Assemblyman John Wisniewsky, a Democrat leading the state’s investigation (or is it a head-long charge), is already looking as if he is on a Salem witch hunt. Not that an investigation is uncalled for; the powers of recollection are hardly eidetic amid the world of scandal, so an investigation is proper to assemble the facts but not to prematurely indict political foes. That the media willingly conspires in this parade of obloquy is easily evidenced in the unflattering photographs of Christie looking grossly dyspeptic and wretched over his ordeal. So the Democrats and their epigones may well be overplaying their hand but the Christie Administration also stupidly and callously dealt that hand out.
What’s clear is that the Democrats intend to hamstring the Governor with ongoing charges of bullying and harassment. It will be time-consuming and politically damaging because bullying, even prior to this story, was the single most potent charge leveled against Christie. While handicapping the 2016 presidential race is premature, I had believed that before this story broke that the strongest ticket facing either Hillary Clinton or another Democratic nominee would have been a Chris Christie/Marco Rubio teaming. The
Democrats had undoubtedly seen the same thing as their vigorous and concerted prosecution over a lane closing makes abundantly clear.
Last Updated (Tuesday, 23 September 2014 10:07) Saturday, 27 September 2014 00:00
The Sept. 18 meeting of the Herricks Board of Education covered a range of issues, from the district’s overall performance to the sudden death of a student to fiscal and personnel issues—even to the loss of maple trees.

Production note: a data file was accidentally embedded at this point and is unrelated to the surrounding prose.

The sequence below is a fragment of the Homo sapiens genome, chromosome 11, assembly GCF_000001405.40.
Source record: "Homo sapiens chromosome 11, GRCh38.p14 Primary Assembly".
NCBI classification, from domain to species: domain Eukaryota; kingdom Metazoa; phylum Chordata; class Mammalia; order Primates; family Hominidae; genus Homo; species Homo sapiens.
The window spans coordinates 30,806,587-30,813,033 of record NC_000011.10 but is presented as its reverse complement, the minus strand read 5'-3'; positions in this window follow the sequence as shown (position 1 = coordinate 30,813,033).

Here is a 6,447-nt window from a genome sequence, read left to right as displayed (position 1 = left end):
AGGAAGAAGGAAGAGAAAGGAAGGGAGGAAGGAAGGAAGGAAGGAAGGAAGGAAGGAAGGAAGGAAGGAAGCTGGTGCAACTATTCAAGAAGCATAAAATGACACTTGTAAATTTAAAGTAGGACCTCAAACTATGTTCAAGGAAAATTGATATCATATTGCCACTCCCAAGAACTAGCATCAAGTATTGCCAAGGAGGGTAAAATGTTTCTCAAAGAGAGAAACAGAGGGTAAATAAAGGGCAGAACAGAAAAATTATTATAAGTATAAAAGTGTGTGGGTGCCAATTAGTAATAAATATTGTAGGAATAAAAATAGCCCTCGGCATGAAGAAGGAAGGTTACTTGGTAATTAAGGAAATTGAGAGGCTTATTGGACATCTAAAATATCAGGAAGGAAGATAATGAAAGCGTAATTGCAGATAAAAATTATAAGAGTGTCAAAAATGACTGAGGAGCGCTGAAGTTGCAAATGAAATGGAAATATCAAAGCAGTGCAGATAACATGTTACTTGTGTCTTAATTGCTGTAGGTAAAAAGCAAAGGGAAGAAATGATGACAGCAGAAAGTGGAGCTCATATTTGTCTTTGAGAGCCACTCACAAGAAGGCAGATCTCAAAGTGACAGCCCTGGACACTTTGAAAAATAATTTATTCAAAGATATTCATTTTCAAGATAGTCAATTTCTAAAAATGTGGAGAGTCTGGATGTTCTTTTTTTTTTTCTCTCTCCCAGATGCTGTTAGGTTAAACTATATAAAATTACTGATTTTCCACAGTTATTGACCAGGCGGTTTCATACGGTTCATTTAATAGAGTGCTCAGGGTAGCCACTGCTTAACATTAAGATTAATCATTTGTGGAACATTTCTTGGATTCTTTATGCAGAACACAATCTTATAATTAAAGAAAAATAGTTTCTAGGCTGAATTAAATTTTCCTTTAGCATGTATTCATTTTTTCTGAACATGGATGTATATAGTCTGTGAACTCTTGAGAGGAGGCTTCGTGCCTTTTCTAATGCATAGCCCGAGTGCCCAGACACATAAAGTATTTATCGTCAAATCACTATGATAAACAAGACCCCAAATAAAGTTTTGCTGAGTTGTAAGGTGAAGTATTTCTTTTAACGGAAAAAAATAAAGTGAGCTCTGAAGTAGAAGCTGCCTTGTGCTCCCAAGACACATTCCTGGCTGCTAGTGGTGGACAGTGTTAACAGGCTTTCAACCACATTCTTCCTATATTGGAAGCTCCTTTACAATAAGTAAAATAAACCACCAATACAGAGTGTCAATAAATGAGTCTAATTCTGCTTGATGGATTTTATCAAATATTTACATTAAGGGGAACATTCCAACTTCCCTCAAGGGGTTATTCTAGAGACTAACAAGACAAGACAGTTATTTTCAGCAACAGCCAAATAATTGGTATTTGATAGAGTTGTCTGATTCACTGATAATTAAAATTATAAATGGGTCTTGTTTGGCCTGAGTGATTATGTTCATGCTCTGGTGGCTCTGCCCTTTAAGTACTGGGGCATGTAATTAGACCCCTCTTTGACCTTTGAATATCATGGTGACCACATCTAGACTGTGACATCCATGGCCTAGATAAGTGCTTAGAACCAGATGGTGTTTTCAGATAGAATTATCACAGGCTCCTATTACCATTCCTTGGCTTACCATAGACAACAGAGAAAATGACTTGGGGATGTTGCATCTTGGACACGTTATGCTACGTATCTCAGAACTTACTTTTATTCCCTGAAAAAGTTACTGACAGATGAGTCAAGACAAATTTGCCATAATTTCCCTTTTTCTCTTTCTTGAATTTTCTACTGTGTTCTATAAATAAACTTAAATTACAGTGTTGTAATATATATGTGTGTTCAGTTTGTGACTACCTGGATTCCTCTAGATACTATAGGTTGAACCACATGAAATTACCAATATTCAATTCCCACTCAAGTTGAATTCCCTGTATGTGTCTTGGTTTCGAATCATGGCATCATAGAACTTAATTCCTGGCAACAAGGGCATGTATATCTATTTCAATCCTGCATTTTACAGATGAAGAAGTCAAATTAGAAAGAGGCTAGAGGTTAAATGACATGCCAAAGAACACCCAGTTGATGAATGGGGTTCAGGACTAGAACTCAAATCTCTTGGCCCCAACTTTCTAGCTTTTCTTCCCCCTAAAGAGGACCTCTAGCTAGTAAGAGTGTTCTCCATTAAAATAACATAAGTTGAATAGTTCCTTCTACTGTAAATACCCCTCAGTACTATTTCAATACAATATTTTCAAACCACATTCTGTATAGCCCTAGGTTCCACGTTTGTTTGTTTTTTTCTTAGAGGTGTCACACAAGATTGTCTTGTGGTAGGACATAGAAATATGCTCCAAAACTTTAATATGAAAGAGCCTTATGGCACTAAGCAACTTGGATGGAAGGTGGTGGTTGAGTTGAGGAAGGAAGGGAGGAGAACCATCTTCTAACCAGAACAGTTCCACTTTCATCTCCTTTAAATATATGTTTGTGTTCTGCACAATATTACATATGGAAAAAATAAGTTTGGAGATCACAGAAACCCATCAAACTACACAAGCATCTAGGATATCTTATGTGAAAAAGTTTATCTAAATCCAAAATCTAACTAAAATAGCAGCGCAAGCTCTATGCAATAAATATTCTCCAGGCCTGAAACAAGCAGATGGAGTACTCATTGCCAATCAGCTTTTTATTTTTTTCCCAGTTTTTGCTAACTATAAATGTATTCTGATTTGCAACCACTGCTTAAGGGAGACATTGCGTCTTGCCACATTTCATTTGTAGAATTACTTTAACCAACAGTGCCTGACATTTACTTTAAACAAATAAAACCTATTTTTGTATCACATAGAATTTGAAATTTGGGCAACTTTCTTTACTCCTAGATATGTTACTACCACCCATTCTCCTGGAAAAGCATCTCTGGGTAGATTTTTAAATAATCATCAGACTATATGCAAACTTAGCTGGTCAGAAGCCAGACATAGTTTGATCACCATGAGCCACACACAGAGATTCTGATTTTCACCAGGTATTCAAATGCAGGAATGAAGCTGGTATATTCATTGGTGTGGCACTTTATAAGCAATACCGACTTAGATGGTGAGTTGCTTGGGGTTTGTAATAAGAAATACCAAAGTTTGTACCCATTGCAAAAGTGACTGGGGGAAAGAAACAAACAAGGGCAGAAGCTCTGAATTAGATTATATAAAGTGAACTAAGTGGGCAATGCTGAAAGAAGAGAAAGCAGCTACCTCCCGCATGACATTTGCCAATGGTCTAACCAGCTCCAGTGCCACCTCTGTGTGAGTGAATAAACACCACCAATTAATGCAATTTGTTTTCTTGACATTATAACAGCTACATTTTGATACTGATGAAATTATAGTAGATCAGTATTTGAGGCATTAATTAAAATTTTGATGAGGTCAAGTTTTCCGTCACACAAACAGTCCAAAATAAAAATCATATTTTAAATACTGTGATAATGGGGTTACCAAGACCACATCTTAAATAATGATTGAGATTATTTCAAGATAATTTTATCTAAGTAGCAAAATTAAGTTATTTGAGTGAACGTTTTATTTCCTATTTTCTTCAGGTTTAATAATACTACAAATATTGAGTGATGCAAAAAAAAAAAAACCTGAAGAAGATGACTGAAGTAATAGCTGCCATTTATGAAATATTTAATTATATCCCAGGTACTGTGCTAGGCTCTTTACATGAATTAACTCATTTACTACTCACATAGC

Superintendent of Schools Dr. John Bierwirth announced that the district’s high school had achieved an impressive level of distinction in a recent national survey that measured scholastic achievement; in fact, a great deal of Long Island made the cut, he said.
Last Updated (Monday, 29 November 1999 19:00) Friday, 26 September 2014 00:00
East Setauket restaurant owner Sam Chan is looking to open an 84-seat Asian fusion restaurant at 1215 Jericho Tpke. in New Hyde Park, the former spot of the maligned Empire Billiards Hall
The 3,280-square-foot restaurant would be staffed by 15 employees. Chan and property owner Mark Sommer, a Dix Hills dentist, are requesting 25 off-street parking spaces.
“[Parking was] the only issue we were having a discussion about,” Sommer said after a public hearing last week in front of the village’s board of trustees.
Thursday, 25 September 2014 00:00
Seniors Daniella Ford and Margie Londono highlight a Sewanhaka Indians girls soccer team vying for its second straight winning season.
Ford, who is in her fourth season as starting goalie for the Indians, netted a season-high 24 saves in a 3-1 loss to Valley Stream Central.
“She’s a stud back there,” said Sewanhaka third-year coach Eric Premisler, whose team is 0-3 as of press time, after going 8-3-1 last season. “If we can stop a team from taking five shots because of good defense, Daniella is going to stop another 15 shots. And we’re going to have a chance to win every game.”
Thursday, 25 September 2014 00:00
The Sewanhaka Indians continue to let their presence be felt in Nassau Conference II.
The Indians played their second game as members of the conference on Saturday, Sept. 21, against the Long Beach Marines, topping the south shore squad 51-30.
On the opening drive, the Indians relied on running back Brenton Mighty’s legs to get them into the red zone. On first and goal from the 15-yard line, quarterback Elijah Tracey hit
Michael Parasconda on a screen pass for the first score.